NSW labor
NSW Labor's Chris Minns and Jodi McKay (Images: AAP/Joel Carrett and Dean Lewins)

One of the country’s most powerful unions has disaffiliated from NSW Labor over fears the party shows no signs of returning from its decade in the political wilderness under the leadership of Jodi McKay.

The Health Services Union (HSU) NSW boss, Gerard Hayes, announced the group would end its relationship with the state branch, worth around $250,000 in affiliation fees.

“We no longer believe affiliation to NSW Labor represents value for money,” Hayes said.

The move follows months of tension between senior union officials and McKay, who was enraged by polling they commissioned two weeks ago which highlighted her precarious electoral position. But it highlights the strained — at times toxic — relationship between NSW Labor and one of its biggest backers.

McKay’s bad year

McKay’s year got off to a shocking start. Hayes and Australian Workers’ Union (AWU) national secretary Daniel Walton have been making their displeasure with her leadership known for some time. But that displeasure exploded when their poll revealed the party was polling at a primary vote of 23.9%, its lowest in over a century, putting it on track for a Western Australian-Liberals-style drubbing.

That the unions would release that polling to the Nine papers seemed calculated — as Crikey pointed out, both had backed McKay’s leadership rival Chris Minns back in 2019. But McKay’s response — telling the media she’d been “coward-punched from behind”, targeted by men, and drawing parallels with corrupt old Labor powerbrokers — only inflamed things further.

Now Labor has lost the HSU’s generous support. On top of affiliation fees it donated about $170,000 to the party in the last financial year, and $224,500 the year before.

Meanwhile, the AWU told Crikey it doesn’t have any plans to go down the disaffiliation route just yet.

Still, the union’s call isn’t just about money. It’s also about symbolism. It shows McKay has lost control of not just the narrative, but the true believers. And it’s a sign of the deep frustration within Labor circles at its interminable period in opposition in NSW.

Since the party was annihilated in 2011 — with the stench of corruption and the leadership carousel following it out the door — it hasn’t got close to returning to government. McKay doesn’t seem to be leading it any closer.

Like most state opposition leaders, she spent much of 2020 on the sidelines as Premier Gladys Berejiklian basked in the glow of her government’s (largely) successful management of the COVID-19 pandemic. Despite plenty of potential scandals — such as the Ruby Princess debacle and the premier’s secret relationship with disgraced former MP Daryl Maguire — the opposition struggled to cut through.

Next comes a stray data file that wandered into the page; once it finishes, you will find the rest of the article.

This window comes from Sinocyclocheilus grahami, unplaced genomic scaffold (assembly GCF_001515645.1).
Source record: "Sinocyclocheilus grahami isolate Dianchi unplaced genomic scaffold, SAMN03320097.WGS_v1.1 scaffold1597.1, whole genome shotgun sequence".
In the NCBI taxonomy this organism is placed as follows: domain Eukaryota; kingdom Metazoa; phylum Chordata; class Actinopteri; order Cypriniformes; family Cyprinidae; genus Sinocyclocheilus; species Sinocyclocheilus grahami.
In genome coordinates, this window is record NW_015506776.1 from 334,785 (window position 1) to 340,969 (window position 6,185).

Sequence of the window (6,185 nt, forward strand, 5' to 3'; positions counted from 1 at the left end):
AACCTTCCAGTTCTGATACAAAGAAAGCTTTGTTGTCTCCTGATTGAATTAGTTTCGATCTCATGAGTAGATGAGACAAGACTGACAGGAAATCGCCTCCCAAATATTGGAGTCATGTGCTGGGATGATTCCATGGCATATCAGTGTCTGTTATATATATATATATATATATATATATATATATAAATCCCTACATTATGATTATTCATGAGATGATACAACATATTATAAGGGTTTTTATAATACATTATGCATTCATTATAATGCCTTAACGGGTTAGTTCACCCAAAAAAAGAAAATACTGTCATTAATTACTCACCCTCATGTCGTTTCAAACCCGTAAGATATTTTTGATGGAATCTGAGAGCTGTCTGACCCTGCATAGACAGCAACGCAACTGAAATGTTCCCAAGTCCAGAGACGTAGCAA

With friends like these

The HSU’s move gives McKay more airtime — just not the kind she’d be hoping for.

This isn’t the first time the HSU has pulled this stunt. It disaffiliated after the 2011 blowout only to return three years later.

Of course, by that point it was eyeball deep in shit entirely of its own making. For two years now, allegations former boss turned Labor backbencher Craig Thomson had been using his union card to pay for sex workers had been circulating in the media. Police would soon start investigating, and Thomson would eventually wind up in jail.

Michael Williamson, the union’s national president (and former Labor national president) would also be exposed as taking secret commissions, opening up a Pandora’s box of illicit spending and jobs for the boys. He was eventually caught by police trying to smuggle documents out through the carpark during a police raid. Williamson, too, would wind up in jail, after pleading guilty to stealing $1 million from the union (estimated to be more like $20 million).

This isn’t all old news either. Just last year, former national secretary Kathy Jackson was convicted of stealing $100,000 from the union. A lucky plea deal saw 48 charges reduced to two at her second criminal trial in less than a year. In 2015, she was ordered to repay more than $1 million in union funds which she’d spent on a Mercedes and luxury holidays.

A big part of what makes NSW Labor so toxic to many in the state is the memory of scandals that piled up, endless ICAC hearings, and union bosses with one hand pulling the strings in the party room and the other buried in the trough.

The HSU, which has done so much to cement this reputation, is running away from a party it believes is unelectable. But perhaps it’s part of the problem.

Do you think the HSU is being fair to Jodi McKay? Let us know: letters@crikey.com.au. Please include your full name to be considered for publication in Crikey’s Your Say section.